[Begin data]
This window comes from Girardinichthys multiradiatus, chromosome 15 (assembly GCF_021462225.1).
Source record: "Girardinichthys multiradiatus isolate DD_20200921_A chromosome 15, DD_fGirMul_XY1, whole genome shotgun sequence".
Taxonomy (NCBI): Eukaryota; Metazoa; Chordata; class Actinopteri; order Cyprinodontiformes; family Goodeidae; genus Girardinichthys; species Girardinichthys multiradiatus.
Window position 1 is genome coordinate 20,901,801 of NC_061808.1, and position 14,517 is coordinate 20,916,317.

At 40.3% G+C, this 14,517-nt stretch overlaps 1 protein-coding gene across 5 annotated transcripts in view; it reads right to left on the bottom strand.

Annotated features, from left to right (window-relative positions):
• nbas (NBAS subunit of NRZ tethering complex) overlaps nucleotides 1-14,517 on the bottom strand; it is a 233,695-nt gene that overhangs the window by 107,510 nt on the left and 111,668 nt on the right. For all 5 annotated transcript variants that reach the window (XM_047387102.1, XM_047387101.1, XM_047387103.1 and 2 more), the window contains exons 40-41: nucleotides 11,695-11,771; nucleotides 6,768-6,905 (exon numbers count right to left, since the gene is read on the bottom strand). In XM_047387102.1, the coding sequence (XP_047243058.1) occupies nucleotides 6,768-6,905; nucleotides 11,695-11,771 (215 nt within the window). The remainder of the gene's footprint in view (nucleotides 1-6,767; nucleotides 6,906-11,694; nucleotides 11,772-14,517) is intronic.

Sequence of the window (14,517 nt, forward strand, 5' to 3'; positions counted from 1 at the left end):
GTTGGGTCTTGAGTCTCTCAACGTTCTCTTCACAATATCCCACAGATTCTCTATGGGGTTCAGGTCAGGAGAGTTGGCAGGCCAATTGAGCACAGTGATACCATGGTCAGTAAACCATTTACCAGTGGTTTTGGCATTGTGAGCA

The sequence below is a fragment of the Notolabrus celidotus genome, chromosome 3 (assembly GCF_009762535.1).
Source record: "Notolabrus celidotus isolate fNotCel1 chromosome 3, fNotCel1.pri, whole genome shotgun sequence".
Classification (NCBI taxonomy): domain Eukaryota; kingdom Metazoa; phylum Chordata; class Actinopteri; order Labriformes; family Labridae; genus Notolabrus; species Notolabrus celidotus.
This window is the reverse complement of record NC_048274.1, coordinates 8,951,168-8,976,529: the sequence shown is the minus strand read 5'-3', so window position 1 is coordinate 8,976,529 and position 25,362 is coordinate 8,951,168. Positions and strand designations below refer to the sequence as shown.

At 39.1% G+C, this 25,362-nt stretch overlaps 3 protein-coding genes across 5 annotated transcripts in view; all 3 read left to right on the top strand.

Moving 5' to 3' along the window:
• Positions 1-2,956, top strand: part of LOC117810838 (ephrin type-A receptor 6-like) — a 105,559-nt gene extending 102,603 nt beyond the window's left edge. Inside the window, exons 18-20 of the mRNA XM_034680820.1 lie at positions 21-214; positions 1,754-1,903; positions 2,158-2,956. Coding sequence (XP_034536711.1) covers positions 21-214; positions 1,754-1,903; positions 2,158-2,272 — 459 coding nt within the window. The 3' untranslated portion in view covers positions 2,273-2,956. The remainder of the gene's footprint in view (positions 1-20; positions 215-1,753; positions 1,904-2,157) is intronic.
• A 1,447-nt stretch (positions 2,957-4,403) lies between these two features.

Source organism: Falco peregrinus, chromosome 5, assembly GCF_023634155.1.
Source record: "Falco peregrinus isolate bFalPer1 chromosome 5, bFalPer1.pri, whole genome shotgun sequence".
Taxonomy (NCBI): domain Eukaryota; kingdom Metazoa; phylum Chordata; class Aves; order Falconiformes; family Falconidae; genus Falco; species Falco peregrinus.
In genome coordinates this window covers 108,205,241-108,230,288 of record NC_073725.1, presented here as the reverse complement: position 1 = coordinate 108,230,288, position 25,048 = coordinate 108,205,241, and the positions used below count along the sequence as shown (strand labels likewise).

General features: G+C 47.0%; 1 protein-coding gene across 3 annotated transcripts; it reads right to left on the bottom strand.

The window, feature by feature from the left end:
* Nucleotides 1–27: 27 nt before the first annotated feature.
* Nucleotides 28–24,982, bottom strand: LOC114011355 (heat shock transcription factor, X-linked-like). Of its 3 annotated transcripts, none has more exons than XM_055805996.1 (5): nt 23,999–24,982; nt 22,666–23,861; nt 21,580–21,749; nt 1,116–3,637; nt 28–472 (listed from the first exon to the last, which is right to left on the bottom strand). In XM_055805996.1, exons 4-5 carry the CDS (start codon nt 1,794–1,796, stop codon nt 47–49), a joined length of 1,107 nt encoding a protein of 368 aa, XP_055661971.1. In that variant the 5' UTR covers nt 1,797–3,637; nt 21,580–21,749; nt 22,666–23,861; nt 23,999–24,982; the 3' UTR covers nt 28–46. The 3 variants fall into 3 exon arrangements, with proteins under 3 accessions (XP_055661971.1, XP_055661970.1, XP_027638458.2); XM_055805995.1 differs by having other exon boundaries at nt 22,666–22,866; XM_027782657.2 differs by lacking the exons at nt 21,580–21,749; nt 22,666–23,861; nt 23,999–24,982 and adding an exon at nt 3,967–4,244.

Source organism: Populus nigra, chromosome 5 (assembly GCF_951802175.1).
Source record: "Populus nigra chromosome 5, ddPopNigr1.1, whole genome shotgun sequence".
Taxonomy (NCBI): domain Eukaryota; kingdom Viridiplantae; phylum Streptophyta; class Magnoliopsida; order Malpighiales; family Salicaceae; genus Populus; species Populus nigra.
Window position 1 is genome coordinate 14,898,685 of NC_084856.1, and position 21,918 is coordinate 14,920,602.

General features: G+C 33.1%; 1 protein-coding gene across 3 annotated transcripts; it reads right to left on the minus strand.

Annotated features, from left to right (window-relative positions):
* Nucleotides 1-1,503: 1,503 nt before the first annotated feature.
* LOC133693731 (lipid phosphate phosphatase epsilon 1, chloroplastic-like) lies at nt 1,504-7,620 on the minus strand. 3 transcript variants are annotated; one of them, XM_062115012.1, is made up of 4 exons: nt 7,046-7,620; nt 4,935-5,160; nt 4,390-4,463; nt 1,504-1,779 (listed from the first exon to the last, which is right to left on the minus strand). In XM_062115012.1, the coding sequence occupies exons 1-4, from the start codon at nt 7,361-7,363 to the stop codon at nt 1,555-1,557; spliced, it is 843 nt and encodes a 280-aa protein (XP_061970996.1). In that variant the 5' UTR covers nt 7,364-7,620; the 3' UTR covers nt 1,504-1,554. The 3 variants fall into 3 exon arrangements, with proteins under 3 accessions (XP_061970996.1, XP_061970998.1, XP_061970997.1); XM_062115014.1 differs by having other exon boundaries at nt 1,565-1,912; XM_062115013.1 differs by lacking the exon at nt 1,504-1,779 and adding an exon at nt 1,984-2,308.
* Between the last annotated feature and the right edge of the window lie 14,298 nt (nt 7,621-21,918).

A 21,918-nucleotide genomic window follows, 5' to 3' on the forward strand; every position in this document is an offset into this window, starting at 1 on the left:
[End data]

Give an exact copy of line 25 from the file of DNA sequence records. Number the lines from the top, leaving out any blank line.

* Nucleotides 28–24,982, bottom strand: LOC114011355 (heat shock transcription factor, X-linked-like). Of its 3 annotated transcripts, none has more exons than XM_055805996.1 (5): nt 23,999–24,982; nt 22,666–23,861; nt 21,580–21,749; nt 1,116–3,637; nt 28–472 (listed from the first exon to the last, which is right to left on the bottom strand). In XM_055805996.1, exons 4-5 carry the CDS (start codon nt 1,794–1,796, stop codon nt 47–49), a joined length of 1,107 nt encoding a protein of 368 aa, XP_055661971.1. In that variant the 5' UTR covers nt 1,797–3,637; nt 21,580–21,749; nt 22,666–23,861; nt 23,999–24,982; the 3' UTR covers nt 28–46. The 3 variants fall into 3 exon arrangements, with proteins under 3 accessions (XP_055661971.1, XP_055661970.1, XP_027638458.2); XM_055805995.1 differs by having other exon boundaries at nt 22,666–22,866; XM_027782657.2 differs by lacking the exons at nt 21,580–21,749; nt 22,666–23,861; nt 23,999–24,982 and adding an exon at nt 3,967–4,244.